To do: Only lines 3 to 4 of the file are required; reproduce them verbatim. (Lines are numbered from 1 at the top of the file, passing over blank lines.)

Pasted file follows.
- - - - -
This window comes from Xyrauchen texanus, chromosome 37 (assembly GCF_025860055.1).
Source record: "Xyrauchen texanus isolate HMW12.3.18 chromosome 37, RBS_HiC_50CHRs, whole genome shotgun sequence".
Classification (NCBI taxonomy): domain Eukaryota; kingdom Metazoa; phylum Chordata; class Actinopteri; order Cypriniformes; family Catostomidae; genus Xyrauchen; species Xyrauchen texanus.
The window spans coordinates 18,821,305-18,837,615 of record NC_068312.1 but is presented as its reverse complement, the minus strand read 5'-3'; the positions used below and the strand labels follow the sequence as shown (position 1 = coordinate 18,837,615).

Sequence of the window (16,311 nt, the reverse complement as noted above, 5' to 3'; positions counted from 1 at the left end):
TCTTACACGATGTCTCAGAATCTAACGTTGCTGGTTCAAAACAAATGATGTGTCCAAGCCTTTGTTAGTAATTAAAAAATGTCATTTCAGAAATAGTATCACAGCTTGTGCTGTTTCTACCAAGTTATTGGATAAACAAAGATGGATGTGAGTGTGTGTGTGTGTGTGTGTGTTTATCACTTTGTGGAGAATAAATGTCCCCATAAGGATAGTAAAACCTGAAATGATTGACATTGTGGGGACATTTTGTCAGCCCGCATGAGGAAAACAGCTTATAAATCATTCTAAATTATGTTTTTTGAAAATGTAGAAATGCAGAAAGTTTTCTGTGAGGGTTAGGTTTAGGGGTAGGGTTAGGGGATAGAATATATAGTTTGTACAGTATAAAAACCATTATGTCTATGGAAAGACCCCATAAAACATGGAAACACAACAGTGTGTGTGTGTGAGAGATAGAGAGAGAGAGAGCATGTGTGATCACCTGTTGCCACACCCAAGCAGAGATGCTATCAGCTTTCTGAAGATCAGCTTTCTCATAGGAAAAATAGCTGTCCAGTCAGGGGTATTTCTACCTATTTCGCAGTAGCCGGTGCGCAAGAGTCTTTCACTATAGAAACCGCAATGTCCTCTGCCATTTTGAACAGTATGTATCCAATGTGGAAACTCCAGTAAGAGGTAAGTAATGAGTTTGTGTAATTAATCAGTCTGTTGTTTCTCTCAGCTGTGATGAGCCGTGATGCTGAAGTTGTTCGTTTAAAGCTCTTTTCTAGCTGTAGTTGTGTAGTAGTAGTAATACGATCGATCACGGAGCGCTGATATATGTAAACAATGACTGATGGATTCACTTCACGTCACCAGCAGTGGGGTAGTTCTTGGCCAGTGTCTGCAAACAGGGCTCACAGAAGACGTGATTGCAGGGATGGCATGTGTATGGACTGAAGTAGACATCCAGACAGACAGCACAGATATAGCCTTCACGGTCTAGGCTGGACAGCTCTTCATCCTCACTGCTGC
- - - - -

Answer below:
Classification (NCBI taxonomy): domain Eukaryota; kingdom Metazoa; phylum Chordata; class Actinopteri; order Cypriniformes; family Catostomidae; genus Xyrauchen; species Xyrauchen texanus.
The window spans coordinates 18,821,305-18,837,615 of record NC_068312.1 but is presented as its reverse complement, the minus strand read 5'-3'; the positions used below and the strand labels follow the sequence as shown (position 1 = coordinate 18,837,615).